FIG. 5 shows the rear structure 3 of a bicycle with rear wheel hub without front bicycle frame, spokes and rim, in a perspective view; the dropouts 8 are connected fixedly to the rear structure 3 and have a pocket-shaped milled-out portion in which the displaceable bearing receptacle 15 is situated. The hub body 10, which can be seen easily here by way of the numerous holes for receiving the spokes, is situated symmetrically and centrally between the dropouts 8. The coupling component 12 is situated on the right of the hub body 10. On the coupling component 12 there is the brake caliper receptacle 22 which in turn is connected displaceably to the rear structure 3 by means of anti-dive support 26. A ball bearing (not visible within the brake calliper receptacle 22) is situated in relation to the coupling component 12. Threaded holes at which brake disk and brake caliper are fitted are provided on the brake calliper receptacle 22 and the coupling component 12. Disk brake and brake calliper are not illustrated in FIG. 5. The coupling component 11 is on the left of the hub body 10. The chain sprocket 9 is screwed on the coupling component 11. Whether the sprocket is arranged on the left or the right side in bicycles depends on the intended use and is selected arbitrarily in this illustration. In this illustration, the two coupling components 11 and 12 are connected to the hub body 10 via the connecting component 18. The floating mounting of the brake caliper receptacle 22 on the coupling component 12 is advantageous since, in many spheres of use, the reaction moment which is produced at the rear wheel by the braking operation has an effect on the cushioning comfort. Introducing these reaction moments via the brake caliper receptacle into the main frame 2 from FIG. 1 is optimum. However, this is not illustrated in FIG. 5, but can easily be set up.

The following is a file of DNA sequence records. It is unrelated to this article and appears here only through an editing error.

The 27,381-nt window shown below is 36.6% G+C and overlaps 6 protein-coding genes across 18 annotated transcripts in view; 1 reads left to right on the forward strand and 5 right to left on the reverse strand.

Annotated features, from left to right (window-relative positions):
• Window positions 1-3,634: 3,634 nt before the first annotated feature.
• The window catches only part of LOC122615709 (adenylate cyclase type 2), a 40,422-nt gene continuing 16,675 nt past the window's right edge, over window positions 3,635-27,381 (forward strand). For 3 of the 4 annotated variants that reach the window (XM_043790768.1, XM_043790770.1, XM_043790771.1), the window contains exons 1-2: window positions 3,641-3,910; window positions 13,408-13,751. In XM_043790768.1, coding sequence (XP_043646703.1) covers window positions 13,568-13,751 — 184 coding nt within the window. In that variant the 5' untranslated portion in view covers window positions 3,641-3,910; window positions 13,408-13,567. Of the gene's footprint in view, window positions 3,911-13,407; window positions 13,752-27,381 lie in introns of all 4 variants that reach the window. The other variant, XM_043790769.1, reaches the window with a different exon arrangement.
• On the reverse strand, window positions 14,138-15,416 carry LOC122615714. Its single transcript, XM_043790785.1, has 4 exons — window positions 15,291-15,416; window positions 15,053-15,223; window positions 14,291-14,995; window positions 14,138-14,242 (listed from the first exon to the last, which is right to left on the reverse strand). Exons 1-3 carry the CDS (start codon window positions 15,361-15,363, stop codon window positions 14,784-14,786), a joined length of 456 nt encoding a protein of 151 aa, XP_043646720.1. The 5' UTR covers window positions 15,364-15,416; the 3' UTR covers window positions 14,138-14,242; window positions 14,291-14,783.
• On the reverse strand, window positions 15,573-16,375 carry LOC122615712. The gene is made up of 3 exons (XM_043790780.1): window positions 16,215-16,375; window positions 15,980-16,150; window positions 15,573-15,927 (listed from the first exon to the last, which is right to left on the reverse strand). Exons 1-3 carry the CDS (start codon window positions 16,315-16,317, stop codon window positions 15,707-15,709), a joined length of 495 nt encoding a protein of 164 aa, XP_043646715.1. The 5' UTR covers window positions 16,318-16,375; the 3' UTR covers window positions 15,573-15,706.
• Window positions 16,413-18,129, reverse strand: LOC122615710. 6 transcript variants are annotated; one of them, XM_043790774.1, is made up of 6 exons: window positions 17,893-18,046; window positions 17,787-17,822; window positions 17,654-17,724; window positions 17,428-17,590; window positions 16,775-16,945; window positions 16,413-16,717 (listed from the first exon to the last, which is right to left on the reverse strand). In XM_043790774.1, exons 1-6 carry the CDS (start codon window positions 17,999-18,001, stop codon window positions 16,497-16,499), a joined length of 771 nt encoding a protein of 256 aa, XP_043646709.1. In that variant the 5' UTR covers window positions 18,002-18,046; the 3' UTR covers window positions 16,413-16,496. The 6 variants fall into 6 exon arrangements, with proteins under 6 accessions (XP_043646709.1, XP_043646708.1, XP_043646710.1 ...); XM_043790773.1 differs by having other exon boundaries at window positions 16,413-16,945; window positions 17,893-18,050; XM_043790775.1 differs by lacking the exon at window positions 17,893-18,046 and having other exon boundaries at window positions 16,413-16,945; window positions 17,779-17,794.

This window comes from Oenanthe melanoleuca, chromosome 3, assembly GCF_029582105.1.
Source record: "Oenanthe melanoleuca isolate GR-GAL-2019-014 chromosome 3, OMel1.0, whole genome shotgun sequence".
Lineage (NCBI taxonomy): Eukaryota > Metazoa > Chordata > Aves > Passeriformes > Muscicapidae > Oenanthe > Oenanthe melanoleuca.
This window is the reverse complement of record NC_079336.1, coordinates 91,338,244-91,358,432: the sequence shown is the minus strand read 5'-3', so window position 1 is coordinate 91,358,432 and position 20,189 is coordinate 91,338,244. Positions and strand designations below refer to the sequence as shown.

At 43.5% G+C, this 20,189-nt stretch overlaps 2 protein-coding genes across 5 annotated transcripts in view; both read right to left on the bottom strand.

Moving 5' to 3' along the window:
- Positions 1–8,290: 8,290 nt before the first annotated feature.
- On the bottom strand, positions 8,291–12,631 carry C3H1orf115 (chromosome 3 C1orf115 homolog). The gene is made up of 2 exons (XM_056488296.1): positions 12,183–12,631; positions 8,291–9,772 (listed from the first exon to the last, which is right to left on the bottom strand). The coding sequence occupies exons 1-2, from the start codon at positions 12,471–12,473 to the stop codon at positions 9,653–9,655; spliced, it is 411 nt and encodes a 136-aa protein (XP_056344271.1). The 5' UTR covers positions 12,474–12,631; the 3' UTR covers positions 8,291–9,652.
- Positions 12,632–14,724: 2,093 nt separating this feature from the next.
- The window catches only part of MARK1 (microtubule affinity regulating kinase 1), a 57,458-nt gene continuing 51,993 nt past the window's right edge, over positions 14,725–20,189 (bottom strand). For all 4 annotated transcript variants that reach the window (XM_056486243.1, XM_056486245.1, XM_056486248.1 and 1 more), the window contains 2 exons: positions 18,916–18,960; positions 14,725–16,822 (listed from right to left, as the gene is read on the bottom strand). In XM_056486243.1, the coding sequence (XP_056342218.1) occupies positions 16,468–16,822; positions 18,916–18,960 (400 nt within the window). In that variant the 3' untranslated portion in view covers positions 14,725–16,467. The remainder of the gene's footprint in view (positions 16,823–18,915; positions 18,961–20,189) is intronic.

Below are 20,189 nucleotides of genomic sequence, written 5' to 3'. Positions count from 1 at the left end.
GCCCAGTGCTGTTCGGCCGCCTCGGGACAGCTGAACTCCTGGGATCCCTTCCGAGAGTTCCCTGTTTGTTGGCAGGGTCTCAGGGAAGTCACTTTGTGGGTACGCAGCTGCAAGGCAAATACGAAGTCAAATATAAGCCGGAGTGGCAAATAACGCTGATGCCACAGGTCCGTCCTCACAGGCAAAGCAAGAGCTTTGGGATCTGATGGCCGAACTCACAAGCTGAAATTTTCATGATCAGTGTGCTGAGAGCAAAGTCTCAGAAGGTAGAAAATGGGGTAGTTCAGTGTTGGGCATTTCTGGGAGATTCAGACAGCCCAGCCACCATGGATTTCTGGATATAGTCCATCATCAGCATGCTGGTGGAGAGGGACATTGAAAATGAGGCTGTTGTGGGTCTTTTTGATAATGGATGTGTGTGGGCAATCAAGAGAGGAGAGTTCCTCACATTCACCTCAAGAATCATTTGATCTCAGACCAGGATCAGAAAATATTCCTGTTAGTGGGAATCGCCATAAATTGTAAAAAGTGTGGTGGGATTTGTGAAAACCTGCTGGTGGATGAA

• [0055]